Date posted: August 6, 2013
I never thought that I would have to write an article to respond to Mehmet Barlas. We have an old friendship with him. After Zaman daily Editor-in-Chief Ekrem Dumanlı’s answer to Barlas in his column in Today’s Zaman on Monday, though, I need to clarify a few issues without engaging in polemics.
Describing Zaman newspaper as the mouthpiece of the [Gülen] Community is hurtful. I have been working at Zaman for 23 years. I served as a senior executive for five years at this newspaper. This is my sincere assertion: The media organization that has been labeled as the mouthpiece of the Community is one of the rare Turkish media organizations where freedom of thought and expression and freedom of conscience are fully exercised. No Turkish media organization welcomes different intellectual and religious opinions as Zaman does. I don’t try to throw stones at anybody, and I can sincerely say that Zaman is one of the few newspapers in Turkey where people can write without worrying about being punished.
Another issue: Calling the “hizmet” movement — what we define as the unity of devoted people with similar emotions and opinions — a religious community is a great injustice to these people. As the esteemed Fethullah Gülen Hocaefendi several times stated, they are not a religious community. Yes, they are performing deeds only for the sake of Allah and saying that the life is nothing without concentration on Allah and yes, they adopt the principle of competing with each others to do good and to fight against the evils that surround us. But this is a requirement of a human being. While doing these, they are trying to correctly understand and interpret the circumstances and the potential of both our country and the world. The aim is pleasing to Allah, but the goal is to integrate with the world by protecting our identity and embracing universal human values. If the “hizmet” movement were a religious community, how would they appeal to the hearts of the people across the world, create a link between them and build bridges of peace between different cultures? The “hizmet” movement is not a religious movement, it is a humanitarian movement. Actually, if this was not the case, the efforts of the Gülen Community would be limited with the Turkic and Islamic world. The best example of this is the Turkish Olympiads, which are organized with the attendance of students coming from 150 countries. Put your hand on your heart and tell us: Is this organization, which aims to make Turkish a world language and calls on people to establish a new world, a religious community activity or a civil society one?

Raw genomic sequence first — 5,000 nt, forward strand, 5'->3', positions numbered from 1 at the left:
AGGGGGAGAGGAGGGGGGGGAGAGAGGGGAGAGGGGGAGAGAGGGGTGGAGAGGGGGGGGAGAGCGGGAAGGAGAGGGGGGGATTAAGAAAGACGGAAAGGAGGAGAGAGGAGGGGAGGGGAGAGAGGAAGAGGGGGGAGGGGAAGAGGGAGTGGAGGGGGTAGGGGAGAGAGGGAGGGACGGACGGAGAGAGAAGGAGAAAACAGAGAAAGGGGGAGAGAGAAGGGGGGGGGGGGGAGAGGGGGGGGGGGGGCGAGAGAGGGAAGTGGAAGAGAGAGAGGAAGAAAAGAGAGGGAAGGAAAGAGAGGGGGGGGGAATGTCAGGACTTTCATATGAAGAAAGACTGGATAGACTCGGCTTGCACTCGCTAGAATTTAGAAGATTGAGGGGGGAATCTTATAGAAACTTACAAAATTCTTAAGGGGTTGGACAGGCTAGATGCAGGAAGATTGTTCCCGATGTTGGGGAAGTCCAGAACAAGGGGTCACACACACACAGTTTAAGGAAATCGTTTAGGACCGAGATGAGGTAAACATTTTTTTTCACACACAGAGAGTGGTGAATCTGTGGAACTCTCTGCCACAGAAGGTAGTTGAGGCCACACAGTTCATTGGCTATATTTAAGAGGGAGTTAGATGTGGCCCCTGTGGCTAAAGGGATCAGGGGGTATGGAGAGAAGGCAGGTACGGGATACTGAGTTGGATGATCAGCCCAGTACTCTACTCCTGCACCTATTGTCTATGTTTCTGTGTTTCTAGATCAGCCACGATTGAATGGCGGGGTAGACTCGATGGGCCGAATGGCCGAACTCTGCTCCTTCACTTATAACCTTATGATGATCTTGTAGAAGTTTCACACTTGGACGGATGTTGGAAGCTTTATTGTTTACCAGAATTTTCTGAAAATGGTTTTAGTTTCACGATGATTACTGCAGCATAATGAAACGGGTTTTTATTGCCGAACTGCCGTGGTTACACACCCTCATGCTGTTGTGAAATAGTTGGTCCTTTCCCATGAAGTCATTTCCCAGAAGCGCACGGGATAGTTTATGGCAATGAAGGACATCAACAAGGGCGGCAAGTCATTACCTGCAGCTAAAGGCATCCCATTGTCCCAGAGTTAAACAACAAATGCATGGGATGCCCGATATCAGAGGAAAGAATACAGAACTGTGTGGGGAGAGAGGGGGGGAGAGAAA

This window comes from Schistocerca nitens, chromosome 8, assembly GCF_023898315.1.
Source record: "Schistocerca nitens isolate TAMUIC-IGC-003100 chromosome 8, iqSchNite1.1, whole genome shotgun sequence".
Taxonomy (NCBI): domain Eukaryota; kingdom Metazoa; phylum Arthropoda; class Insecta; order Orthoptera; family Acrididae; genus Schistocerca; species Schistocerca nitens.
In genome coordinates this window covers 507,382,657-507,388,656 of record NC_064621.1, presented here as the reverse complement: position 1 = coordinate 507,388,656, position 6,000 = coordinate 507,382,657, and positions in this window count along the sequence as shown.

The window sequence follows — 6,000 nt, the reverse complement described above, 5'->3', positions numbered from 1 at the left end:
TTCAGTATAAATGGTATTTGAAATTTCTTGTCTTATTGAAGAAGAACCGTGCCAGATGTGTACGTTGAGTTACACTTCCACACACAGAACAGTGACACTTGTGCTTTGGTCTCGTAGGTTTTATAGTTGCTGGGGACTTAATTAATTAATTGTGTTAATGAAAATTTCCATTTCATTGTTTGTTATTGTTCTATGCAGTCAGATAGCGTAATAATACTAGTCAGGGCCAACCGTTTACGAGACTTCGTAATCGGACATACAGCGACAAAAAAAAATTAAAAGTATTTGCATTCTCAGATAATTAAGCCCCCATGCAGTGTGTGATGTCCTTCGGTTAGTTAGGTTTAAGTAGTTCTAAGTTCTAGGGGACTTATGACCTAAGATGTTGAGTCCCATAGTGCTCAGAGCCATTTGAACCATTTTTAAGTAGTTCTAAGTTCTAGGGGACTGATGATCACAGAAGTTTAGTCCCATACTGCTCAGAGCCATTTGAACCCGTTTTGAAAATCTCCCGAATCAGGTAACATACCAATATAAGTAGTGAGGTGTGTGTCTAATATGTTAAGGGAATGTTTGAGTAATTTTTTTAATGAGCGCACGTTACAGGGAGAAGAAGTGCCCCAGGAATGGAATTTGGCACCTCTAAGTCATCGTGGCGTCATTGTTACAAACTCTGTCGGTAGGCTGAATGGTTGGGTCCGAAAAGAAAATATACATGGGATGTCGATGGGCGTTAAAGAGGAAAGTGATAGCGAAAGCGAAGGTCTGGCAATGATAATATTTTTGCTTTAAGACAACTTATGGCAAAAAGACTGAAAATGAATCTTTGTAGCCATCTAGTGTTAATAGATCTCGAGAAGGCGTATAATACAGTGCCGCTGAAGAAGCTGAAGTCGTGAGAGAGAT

The third matter is about George Soros. A Russian journalist interviewed Mr. Barlas a few weeks ago and part of this interview was published as follows:
“‘Can we describe Gülen as a Muslim Soros?’ I asked. ‘Yes, we can. It is a fitting description,’ replied Barlas, smiling.”
Mr. Barlas denied this exchange. He said the real exchange was as follows:
“Daria Aslamova, reporter from Komsomolskaya Pravda asked ‘Can we describe Fethullah Gülen as a Muslim Soros?’ And I said it was an interesting analogy.”
In other words, Mr. Barlas says, “I didn’t say it, but the Russian reporter did.” But this is exactly what saddens me. I would expect him to retort in this way:
“No, I don’t agree with you. Such an analogy would be unfair. Mr. Gülen’s beneficial and dialogue-oriented services do not nurture any political motives.”
Indeed, many people accuse US financial speculator Soros of leveraging his financial power to manipulate domestic and political matters of countries. Apparently, with her Soros analogy, the Russian reporter is trying to add fuel to the campaign that seeks to create a distorted image of Gülen in Eurasia. I would expect a very clear objection from Mr. Barlas. Here, I must engage in self-recrimination. Despite our seemingly well-established dialogue with him, it appears we have been unable to express ourselves to Mr. Barlas. This is a failure on our part.
Source: Today's Zaman , August 6, 2013